From dragons to political diaries, with rom coms, thrillers and a glass of wine along the way, there's something for bookworms of all ages in Malton this autumn.
Ryedale Book Festival is returning this September promising exciting dragon-themed literary activities to fire children's imaginations and a stellar line-up of award-winning writers, including a former Home Secretary, entertaining wine expert and respected historian, for the grown-ups. Their compact programme certainly has quality stamped all over it.
The main festival weekend starts on Friday 21st September with some fantastic opportunities for schools to take part in events as part of the Festival's out-reach programme. Then after school, young readers can enjoy a movie night with Cressida Cowell where they will meet the author and watch the film How to Train Your Dragon.
On Saturday 22nd September, there is a full day of fun literary activities inspired by lots of stories about dragons involving magic, poetry, pottery painting, biscuit decorating, illustration, craft as well as reading. The day concludes with a bedtime story read by award-winning illustrator Emily Gravett.
Sarah Tyson, Ryedale Book Festival Director, said: "When Cressida Cowell accepted our invitation we just had to go with a dragon theme this year. There are so many fantastic dragon books to choose from we were spoiled for choice but I am delighted that our writing and drawing competition has Jackie Morris's support because her beautiful illustrations in Tell Me a Dragon are so inspiring."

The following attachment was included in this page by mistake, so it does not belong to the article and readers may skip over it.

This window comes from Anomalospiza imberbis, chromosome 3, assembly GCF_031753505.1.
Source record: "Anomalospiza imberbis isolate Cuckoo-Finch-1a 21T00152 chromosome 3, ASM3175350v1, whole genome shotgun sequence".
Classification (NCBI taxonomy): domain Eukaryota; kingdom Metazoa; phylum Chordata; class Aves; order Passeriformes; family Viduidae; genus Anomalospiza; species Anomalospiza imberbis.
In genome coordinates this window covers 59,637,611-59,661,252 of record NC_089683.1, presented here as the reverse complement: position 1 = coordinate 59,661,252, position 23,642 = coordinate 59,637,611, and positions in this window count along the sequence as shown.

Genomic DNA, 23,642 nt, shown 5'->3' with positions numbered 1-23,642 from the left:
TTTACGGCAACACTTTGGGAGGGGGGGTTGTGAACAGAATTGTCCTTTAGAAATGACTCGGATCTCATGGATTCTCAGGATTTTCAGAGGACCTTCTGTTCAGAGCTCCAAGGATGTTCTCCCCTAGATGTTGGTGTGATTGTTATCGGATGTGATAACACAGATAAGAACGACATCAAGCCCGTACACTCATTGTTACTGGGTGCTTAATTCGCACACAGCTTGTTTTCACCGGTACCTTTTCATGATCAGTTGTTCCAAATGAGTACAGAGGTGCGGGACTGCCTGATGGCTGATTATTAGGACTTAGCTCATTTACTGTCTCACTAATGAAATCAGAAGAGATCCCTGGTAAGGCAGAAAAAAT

For older readers the events start with a music memoir from popular biographer and former Home Secretary Alan Johnson. He'll share a Desert Island Discs-style musical journey through his life at The Milton Rooms on Friday 21st September.
On Saturday there is a veritable feast of literary treats for fans of fiction. From romance with Ryedale author Jane Lovering, to crime with Stephen Booth and history with Tim Pears and Tracy Borman and a discussion about how to survive attacks on social media, there really is something for everyone.
"Ryedale Book Festival just keeps growing in popularity throughout the year. We always ask our audiences what they would like to see at a future festival and history, crime and music were top of the wish list," added Sarah. "Also, as this year is such an important landmark for women we thought it deserved acknowledgment by way of considering a contemporary issue for feminists through the work of two writers whose characters are victims of social media abuse."
At 4:30pm in the Talbot Hotel the winner of the Festival's writing competition will be revealed by Short Story expert Chris Power who will discuss the precise art of short story writing and share some readings from his own collection as well as extracts from the brand-new anthology of the ten short-listed stories, published by Blackthorn Press.